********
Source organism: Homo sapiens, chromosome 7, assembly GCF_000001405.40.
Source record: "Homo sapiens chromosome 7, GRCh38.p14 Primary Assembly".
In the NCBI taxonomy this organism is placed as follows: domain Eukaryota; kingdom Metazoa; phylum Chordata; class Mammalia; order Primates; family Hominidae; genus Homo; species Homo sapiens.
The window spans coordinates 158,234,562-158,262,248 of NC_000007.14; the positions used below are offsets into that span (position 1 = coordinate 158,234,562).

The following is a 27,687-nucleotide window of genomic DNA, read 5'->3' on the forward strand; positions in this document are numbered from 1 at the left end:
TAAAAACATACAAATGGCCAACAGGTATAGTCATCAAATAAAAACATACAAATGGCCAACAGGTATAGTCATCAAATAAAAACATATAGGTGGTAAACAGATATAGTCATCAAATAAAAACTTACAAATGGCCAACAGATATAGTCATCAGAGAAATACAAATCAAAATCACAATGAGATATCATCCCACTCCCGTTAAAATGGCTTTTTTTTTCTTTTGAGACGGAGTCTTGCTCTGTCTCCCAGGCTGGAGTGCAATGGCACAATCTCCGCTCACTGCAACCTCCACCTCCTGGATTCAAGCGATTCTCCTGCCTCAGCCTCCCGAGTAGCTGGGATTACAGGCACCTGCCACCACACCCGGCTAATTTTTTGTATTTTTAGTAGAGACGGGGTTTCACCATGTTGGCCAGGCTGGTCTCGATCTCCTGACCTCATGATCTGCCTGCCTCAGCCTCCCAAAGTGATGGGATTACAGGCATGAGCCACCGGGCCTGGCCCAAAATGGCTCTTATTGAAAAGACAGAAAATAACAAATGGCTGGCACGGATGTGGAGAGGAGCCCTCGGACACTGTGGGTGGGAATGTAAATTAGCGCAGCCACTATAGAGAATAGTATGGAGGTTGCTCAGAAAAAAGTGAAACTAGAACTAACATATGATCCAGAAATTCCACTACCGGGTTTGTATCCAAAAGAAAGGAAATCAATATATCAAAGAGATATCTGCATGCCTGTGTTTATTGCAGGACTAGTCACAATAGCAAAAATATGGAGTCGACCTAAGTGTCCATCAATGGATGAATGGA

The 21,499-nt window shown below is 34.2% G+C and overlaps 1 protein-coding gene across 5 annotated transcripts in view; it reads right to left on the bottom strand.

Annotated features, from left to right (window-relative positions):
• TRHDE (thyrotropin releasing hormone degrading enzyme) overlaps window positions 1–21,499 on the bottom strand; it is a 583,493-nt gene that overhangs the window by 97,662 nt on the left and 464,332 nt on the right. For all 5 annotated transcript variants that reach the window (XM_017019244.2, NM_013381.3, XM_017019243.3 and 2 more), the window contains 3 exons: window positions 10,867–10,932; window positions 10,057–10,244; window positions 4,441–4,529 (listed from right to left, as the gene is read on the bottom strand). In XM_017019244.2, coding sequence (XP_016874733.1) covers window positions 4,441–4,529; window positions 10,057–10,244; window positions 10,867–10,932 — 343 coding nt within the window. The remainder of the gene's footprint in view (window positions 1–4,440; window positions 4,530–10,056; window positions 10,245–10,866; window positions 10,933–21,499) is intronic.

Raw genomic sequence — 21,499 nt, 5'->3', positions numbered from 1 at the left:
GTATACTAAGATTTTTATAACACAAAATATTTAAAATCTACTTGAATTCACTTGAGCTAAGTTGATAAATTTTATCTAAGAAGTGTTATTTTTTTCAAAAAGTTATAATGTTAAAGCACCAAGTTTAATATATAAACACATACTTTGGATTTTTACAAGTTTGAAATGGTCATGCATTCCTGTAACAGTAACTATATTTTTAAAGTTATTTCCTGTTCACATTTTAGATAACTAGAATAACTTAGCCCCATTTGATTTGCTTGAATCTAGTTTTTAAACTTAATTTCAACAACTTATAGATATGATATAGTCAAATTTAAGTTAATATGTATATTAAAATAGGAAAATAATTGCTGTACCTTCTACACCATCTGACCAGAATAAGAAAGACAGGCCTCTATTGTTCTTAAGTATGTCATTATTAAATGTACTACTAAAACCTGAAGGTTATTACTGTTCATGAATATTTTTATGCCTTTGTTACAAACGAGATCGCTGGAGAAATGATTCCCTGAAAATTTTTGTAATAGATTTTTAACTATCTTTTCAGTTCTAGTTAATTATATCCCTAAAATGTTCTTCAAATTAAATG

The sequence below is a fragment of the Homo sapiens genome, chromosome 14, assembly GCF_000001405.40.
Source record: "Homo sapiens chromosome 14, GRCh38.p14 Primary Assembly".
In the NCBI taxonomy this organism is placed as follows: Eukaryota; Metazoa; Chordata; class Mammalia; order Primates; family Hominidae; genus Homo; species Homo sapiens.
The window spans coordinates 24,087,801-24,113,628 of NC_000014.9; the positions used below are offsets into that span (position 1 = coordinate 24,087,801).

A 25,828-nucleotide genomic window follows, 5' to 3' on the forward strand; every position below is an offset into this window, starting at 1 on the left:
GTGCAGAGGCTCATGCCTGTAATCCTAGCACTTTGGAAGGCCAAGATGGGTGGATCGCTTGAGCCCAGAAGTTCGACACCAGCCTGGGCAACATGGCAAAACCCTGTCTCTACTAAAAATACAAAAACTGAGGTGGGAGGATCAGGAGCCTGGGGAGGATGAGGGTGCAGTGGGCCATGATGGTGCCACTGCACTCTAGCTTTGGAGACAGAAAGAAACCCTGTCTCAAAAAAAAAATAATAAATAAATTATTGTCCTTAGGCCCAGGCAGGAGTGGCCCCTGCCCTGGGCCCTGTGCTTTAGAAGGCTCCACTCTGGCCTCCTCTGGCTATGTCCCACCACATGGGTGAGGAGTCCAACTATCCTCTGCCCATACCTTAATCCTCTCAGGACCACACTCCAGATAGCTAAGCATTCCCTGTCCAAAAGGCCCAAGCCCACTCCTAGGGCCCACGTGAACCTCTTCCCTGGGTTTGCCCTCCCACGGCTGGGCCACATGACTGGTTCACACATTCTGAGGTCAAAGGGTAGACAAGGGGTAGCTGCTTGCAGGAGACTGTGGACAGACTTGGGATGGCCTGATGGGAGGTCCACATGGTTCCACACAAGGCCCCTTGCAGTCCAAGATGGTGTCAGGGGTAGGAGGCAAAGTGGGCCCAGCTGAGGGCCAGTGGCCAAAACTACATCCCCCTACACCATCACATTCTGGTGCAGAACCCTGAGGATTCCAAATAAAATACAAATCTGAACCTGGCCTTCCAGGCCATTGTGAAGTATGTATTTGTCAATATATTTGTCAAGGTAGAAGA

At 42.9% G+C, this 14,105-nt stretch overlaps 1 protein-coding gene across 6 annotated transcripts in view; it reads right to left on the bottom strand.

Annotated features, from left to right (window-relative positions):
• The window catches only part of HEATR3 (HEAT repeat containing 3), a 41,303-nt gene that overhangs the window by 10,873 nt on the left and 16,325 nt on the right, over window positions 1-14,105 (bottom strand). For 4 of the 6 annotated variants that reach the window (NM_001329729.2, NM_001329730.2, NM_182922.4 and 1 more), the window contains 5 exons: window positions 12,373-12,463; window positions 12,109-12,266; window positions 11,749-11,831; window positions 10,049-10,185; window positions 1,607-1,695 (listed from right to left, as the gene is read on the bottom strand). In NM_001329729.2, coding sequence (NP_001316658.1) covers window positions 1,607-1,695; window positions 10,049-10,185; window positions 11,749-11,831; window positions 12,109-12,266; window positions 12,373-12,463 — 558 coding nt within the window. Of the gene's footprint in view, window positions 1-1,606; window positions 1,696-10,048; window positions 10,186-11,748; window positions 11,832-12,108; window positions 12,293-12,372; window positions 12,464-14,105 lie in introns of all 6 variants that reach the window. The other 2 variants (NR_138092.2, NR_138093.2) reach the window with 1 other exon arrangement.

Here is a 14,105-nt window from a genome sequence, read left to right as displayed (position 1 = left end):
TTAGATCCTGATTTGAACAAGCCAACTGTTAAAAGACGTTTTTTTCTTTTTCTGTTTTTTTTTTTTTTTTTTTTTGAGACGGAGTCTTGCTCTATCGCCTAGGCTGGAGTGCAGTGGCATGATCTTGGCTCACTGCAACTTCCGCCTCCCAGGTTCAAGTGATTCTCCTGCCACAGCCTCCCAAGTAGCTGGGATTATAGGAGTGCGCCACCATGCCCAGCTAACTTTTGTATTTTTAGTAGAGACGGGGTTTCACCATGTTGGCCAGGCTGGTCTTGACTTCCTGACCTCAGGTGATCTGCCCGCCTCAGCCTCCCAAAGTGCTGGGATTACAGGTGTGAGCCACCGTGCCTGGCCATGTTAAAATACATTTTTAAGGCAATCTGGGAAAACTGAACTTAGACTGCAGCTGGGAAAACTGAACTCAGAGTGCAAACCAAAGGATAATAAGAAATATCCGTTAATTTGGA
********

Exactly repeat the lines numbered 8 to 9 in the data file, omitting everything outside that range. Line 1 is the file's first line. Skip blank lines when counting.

Annotated features, from left to right (window-relative positions):
• TRHDE (thyrotropin releasing hormone degrading enzyme) overlaps window positions 1–21,499 on the bottom strand; it is a 583,493-nt gene that overhangs the window by 97,662 nt on the left and 464,332 nt on the right. For all 5 annotated transcript variants that reach the window (XM_017019244.2, NM_013381.3, XM_017019243.3 and 2 more), the window contains 3 exons: window positions 10,867–10,932; window positions 10,057–10,244; window positions 4,441–4,529 (listed from right to left, as the gene is read on the bottom strand). In XM_017019244.2, coding sequence (XP_016874733.1) covers window positions 4,441–4,529; window positions 10,057–10,244; window positions 10,867–10,932 — 343 coding nt within the window. The remainder of the gene's footprint in view (window positions 1–4,440; window positions 4,530–10,056; window positions 10,245–10,866; window positions 10,933–21,499) is intronic.